For a look at just how minimal the pattern can be in the Shetland, here is a good example. We tend to think of tobiano as a pattern that, unlike the overos, cannot "hide" across generations. But in breeds where tobiano can look like this, perhaps it is possible.

Sunday, November 18, 2007

Lottery wrap-up and a thank-you

The Fall Lottery is now over, and all the winners have been contacted. Whew!

We had a record number of participants this time around. I also received a lot of comments, both with the entries and afterwards, about how much people appreciate the lottery system.

Recently lotteries have used more high-tech methods, but when I started the names were literally drawn from a hat. I would write the names on bits of paper, and then have my son pull one out. The first time we did this, I had the entries for each horse in a separate plastic cup, which I would pour into the hat when it was time to get a name. My son - who was probably about five at the time - would pull out a name and read it, and then dump the rest of the papers on the floor so we could fill the hat for the next horse. When it was all done, I had the half-dozen or so names laid out and he asked what we did next. I told him I was going to call these people and tell them they each got a horse. He then looked over at the (now rather large!) pile of papers that he had been dumping out each time, and asked "And now what do these people get?" I explained that this time around, they hadn't won anything. "They don't get anything?" I explained that no, not this time. "But Mom, do you think that's really FAIR?" He pestered me for days about how I was going to make it up to all those people! "You can't just let them be sad," he told me.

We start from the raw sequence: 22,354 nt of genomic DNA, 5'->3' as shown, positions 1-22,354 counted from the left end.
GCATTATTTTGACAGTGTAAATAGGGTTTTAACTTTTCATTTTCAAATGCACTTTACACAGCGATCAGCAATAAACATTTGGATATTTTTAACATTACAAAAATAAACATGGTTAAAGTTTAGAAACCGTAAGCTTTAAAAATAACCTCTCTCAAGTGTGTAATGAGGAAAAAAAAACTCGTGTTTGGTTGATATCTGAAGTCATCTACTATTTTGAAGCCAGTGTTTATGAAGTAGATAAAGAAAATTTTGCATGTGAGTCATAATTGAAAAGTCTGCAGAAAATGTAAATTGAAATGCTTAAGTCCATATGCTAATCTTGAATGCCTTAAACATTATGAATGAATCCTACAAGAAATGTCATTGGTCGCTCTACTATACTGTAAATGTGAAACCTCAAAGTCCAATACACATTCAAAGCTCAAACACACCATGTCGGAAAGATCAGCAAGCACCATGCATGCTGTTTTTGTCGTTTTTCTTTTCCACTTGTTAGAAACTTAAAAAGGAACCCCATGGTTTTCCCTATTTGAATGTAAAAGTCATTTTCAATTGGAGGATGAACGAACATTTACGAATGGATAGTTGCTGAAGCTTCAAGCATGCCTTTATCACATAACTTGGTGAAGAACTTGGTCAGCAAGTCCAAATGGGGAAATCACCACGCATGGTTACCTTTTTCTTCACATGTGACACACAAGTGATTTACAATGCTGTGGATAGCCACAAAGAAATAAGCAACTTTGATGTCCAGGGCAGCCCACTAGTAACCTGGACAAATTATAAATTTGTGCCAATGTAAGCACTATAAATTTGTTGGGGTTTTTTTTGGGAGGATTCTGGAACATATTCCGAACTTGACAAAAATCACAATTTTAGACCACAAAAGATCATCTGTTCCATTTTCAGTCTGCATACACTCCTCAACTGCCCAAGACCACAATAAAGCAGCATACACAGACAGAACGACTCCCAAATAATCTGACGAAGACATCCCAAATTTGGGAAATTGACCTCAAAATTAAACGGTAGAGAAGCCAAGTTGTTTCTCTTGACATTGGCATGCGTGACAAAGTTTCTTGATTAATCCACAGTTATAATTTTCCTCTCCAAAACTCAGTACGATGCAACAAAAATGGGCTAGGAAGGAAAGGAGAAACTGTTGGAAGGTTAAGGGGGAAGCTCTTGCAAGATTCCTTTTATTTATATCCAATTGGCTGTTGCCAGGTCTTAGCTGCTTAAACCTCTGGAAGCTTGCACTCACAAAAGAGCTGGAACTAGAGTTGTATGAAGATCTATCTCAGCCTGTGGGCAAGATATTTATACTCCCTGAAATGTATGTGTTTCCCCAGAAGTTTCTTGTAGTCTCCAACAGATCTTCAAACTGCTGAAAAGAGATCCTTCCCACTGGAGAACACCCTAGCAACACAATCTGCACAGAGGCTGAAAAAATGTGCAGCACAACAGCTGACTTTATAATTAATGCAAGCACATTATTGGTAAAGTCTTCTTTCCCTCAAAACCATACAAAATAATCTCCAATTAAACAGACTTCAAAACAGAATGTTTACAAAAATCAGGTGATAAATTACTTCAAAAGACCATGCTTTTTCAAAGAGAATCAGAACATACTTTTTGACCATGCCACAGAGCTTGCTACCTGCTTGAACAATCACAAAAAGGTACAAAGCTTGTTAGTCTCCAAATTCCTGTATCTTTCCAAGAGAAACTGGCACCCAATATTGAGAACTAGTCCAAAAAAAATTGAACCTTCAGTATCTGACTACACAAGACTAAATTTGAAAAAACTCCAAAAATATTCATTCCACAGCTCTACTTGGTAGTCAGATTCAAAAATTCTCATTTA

That's always stuck with me, each time I do the lottery. So I really do appreciate how gracious everyone is about the odds, and about not having their name pulled yet again. I really do have wonderful customers!

And now I will get back to work. I have so many things planned for the holiday season and beyond!

Thursday, November 15, 2007

Fall Lottery!

The 2007 Fall Lottery has started! You can see all the horses here.

Monday, November 12, 2007

Not a lottery horse

This fellow isn't one of the Fall Lottery horses, but he was finished just recently and I wanted to share him. If you look really carefully on his sides, you might be able to see faint dappling. (I'm not sure how visible it will be once Blogger shrinks the image.) I really like this color on Finn - it flatters him.